“Something that surprised me tremendously was just kind of the exhaustion of traveling every few weeks, on top of training,” Sabrina Sobhy said. “And then, of course, [at Harvard] you had your team there to kind of bring the energy and bring the support and give you a really positive reason for performing and competing, which the pro life doesn’t have.”

However, Sabrina Sobhy credits the difficulty of this transition with helping her discover the importance of staying motivated, even if the motivation had to come from within.

“No matter how exhausted you are, from traveling, training, whatever it is, you’re your sole motivator,” Sabrina Sobhy said. “It was a bit eye-opening just to kind of figure out that true sense of motivation and reasoning behind competing and traveling — in the beginning, for me, at least.”

Mendez also found the transition to full-time pro squash to be intensely demanding physically but enjoys the rigor and fast-paced lifestyle of being a pro athlete.

“I traveled quite a bit as a junior and then obviously trained as much as I could at Harvard,” Mendez said. “But it definitely took me sort of a couple of years to get adjusted to life as a full-time pro and what it entails. But it’s super, super exciting. I get to travel the world to play squash and call it my job. So I count myself lucky.”

Like many athletes, professional squash players were hit hard by the Covid-19 pandemic, with access to squash courts and workout equipment heavily restricted during the initial outbreak last March. However, Amanda Sobhy, Mendez, and Sabrina Sobhy all found ways of staying motivated and keeping themselves busy during this turbulent period. The Sobhy sisters, who did not have access to a squash court, tackled endeavors that complemented their squash play, such as virtual squash instruction and other forms of exercise.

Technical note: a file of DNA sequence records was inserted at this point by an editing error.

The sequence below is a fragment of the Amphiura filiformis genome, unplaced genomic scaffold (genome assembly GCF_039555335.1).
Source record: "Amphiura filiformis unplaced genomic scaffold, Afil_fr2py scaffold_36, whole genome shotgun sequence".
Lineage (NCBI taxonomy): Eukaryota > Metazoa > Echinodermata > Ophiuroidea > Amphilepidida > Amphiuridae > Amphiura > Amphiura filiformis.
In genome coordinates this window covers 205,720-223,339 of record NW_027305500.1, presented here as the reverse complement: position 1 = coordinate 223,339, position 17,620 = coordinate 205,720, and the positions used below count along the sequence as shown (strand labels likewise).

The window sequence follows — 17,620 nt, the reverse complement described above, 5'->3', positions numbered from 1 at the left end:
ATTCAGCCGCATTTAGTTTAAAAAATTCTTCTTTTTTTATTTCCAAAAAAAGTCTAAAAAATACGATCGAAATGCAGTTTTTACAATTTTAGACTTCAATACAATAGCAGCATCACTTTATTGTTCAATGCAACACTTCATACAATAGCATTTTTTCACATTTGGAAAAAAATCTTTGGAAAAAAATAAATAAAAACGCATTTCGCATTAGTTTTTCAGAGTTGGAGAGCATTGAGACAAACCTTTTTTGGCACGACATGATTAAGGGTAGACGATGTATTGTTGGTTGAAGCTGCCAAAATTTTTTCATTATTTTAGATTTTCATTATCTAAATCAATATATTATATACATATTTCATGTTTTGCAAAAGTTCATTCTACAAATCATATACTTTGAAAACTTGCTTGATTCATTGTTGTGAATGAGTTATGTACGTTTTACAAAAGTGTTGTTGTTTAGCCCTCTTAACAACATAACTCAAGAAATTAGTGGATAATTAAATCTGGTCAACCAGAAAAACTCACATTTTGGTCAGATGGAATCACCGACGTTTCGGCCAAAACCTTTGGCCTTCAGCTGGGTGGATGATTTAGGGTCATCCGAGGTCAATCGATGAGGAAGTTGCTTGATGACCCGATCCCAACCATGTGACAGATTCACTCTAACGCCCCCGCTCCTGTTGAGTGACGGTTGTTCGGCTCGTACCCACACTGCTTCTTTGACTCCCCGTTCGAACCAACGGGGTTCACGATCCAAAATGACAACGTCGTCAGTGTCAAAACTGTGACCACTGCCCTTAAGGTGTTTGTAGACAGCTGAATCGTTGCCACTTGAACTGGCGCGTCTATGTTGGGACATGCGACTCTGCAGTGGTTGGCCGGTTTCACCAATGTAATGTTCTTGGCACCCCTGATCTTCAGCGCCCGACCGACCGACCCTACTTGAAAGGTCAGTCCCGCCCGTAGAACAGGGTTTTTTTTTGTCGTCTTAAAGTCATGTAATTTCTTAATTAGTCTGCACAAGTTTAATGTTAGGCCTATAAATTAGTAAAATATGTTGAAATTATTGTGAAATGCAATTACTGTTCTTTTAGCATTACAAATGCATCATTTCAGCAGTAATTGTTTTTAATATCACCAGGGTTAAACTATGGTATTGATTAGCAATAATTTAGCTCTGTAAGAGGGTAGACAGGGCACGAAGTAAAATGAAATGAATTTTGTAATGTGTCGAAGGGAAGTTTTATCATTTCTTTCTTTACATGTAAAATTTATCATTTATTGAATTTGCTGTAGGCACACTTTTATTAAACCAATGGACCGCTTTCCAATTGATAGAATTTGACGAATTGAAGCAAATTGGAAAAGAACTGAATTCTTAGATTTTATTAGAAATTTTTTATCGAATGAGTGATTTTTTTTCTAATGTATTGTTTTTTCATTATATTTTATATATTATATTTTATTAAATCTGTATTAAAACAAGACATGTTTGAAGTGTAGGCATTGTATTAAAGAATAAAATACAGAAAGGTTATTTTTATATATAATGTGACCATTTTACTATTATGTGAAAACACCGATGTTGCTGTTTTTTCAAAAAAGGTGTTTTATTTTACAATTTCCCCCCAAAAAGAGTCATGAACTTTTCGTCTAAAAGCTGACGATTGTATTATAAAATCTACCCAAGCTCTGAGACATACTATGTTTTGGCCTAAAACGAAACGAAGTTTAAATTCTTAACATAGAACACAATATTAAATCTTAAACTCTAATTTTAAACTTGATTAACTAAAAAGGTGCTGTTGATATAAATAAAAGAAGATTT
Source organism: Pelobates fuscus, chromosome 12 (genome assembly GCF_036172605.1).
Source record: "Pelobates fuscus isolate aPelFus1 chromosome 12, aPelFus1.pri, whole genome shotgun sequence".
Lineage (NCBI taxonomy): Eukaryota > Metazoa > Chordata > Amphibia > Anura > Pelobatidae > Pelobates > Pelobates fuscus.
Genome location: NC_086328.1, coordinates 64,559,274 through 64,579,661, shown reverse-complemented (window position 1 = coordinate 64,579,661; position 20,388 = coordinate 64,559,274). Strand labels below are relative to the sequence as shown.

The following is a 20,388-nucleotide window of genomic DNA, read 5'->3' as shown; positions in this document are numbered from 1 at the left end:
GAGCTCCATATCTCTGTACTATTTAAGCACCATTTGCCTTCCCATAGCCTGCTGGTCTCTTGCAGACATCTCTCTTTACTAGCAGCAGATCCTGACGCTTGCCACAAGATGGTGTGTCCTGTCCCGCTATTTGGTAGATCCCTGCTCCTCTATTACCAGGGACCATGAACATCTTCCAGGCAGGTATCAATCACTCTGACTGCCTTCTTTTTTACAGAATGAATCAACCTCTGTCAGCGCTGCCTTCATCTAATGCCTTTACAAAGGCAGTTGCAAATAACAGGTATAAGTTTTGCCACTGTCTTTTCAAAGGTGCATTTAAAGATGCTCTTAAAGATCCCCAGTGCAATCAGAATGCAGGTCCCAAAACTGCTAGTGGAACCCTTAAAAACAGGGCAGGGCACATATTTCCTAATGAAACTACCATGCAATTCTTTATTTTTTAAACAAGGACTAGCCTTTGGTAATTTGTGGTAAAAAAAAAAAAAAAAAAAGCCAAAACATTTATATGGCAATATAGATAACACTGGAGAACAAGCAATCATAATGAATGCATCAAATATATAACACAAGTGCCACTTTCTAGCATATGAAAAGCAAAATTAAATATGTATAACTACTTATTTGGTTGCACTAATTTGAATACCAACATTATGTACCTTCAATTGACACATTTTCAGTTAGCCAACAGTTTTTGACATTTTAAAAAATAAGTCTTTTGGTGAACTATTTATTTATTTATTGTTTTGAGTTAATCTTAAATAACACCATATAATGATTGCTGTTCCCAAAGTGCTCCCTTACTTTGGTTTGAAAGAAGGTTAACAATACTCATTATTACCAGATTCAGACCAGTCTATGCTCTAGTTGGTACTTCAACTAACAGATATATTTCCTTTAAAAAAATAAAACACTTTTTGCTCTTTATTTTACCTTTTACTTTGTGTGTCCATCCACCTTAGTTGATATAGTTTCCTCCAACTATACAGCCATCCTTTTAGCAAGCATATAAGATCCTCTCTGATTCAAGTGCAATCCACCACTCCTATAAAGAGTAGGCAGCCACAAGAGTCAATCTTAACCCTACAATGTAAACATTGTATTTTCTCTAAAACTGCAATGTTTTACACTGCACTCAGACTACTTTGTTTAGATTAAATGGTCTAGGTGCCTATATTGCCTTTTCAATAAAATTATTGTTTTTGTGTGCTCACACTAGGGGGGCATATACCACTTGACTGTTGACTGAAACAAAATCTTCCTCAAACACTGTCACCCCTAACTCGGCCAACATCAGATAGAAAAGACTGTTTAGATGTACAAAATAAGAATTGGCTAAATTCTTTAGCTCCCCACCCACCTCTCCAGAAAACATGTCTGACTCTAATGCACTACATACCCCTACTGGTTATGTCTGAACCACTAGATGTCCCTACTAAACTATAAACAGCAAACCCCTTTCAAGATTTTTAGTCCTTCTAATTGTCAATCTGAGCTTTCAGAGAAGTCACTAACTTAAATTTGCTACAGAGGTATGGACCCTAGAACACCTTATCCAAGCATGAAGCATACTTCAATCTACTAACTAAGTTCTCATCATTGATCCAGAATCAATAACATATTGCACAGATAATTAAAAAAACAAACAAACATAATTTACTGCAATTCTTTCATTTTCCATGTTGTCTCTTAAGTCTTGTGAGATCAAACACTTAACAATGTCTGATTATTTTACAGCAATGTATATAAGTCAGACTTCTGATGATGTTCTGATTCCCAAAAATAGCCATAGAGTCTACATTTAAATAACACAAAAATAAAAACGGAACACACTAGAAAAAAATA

“I actually took some time off during the pandemic and didn’t play squash for about two months. I still worked out, but I wanted to work on other things that would complement my squash without having me on a squash court,” Amanda Sobhy wrote. “I also was doing a ton of virtual teaching for junior squash kids and also Squash & Education Alliance, which kept me engaged in the community and super busy.”

“I was able to practice other forms of exercise and mental training,” Sabrina Sobhy said. “Most of the time, I’m just practicing squash, but I was able to go for more leisurely runs and other forms of exercise like [virtual] Pilates or yoga. But it was nice to kind of get in touch with the other athletic abilities that I enjoy.”

Mendez, who fortunately had access to a squash court during quarantine but no one to play with, focused on solo practice and improvised by having her family members help her out with training.

“I was lucky — I always had access to a squash court,” Mendez said. “But I didn’t necessarily have people to play with for long periods. So it was a lot of solo practice, or, I would have my dad or my sister, who are not squash players, throw balls up for me with their hands.”

It comes as little surprise that Harvard’s women’s team has produced three players currently in the top 50. The team has won six straight national championships, a streak that dates back to the final year of Amanda Sobhy and Mendez’s time at Harvard. Perhaps another athlete from the star-studded Crimson squad will join them in the top 50 sooner rather than later.

Note: At the time of writing, Amanda Sobhy (world ranking: 5) and Haley Mendez (world ranking: 42) are competing at the El Gouna Open in Egypt. Their rankings are subject to change as the season progresses.

Originally Published on: The Crimson